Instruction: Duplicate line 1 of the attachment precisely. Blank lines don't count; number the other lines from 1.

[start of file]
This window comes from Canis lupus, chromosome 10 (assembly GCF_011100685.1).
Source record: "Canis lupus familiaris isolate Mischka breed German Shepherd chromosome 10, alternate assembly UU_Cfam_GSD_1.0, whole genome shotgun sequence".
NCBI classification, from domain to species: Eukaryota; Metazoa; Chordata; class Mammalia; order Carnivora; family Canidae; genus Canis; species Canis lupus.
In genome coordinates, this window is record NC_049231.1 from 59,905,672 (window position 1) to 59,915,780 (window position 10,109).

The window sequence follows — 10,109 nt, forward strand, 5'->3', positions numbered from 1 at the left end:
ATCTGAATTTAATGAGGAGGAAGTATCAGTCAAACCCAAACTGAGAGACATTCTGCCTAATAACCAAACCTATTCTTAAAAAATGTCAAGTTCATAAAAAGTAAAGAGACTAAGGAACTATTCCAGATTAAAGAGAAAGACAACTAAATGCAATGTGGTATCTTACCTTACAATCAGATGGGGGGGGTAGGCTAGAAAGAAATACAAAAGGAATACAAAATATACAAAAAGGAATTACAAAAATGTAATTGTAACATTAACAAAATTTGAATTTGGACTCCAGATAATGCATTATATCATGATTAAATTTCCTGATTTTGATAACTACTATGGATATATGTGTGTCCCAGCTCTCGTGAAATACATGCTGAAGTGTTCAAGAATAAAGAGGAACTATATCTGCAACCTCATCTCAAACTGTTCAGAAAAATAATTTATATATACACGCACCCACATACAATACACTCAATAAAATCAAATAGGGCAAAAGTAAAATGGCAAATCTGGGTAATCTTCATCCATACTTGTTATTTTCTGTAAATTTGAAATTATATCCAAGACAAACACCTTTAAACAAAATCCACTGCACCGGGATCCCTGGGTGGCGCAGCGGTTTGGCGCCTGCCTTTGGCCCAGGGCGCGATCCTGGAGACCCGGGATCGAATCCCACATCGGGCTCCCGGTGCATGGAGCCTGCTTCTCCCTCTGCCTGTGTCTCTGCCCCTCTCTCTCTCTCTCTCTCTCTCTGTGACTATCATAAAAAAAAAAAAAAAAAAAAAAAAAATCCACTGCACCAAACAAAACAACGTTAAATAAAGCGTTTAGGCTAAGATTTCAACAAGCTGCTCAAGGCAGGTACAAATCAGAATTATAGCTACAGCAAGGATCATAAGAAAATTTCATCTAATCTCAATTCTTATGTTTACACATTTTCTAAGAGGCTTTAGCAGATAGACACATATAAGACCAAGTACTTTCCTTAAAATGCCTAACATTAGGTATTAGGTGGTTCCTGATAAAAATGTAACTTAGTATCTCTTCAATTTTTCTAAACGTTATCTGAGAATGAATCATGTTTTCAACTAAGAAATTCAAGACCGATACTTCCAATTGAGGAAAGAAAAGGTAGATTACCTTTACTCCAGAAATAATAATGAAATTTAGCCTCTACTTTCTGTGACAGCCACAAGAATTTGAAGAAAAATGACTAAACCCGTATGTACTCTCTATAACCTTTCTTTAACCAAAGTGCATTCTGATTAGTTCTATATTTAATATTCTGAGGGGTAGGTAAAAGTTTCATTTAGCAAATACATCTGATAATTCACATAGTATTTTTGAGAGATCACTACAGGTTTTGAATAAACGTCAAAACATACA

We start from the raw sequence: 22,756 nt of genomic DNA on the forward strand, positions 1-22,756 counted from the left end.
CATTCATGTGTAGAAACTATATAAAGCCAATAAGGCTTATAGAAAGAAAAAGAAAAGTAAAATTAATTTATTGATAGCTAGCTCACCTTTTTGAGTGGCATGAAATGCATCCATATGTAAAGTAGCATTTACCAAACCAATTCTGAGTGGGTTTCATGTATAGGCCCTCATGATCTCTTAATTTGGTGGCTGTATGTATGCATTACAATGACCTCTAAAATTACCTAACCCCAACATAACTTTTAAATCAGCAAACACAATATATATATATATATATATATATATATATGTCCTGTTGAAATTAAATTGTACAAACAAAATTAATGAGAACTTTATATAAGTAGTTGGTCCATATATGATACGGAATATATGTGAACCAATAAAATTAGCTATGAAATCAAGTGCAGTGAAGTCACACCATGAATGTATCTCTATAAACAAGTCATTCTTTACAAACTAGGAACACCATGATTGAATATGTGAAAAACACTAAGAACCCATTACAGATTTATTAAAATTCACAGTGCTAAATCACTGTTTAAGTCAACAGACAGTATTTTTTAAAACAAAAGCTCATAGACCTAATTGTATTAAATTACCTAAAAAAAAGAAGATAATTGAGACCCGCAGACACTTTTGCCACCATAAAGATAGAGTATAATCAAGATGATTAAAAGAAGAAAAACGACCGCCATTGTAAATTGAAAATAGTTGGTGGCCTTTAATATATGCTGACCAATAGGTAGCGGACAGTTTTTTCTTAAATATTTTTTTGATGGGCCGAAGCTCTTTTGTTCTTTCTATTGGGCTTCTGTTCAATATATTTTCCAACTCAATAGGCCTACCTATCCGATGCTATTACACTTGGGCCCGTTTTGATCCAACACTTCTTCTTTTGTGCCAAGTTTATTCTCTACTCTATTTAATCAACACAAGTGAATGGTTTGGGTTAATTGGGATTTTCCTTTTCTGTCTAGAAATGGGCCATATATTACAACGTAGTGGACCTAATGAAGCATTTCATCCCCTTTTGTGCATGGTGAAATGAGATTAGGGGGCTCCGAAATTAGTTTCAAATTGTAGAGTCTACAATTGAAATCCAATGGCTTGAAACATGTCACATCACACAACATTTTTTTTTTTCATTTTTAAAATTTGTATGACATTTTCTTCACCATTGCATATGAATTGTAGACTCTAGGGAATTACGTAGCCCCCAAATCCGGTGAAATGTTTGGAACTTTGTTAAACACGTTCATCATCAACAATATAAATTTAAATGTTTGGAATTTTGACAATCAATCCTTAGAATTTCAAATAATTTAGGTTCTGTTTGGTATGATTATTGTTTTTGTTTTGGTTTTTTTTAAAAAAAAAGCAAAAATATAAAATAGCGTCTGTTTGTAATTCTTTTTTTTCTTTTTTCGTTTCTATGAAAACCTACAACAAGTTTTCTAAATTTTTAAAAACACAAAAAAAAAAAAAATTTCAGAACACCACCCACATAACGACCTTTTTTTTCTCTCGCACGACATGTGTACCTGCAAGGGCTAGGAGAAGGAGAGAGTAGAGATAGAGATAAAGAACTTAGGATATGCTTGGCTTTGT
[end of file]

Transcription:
This window comes from Canis lupus, chromosome 10 (assembly GCF_011100685.1).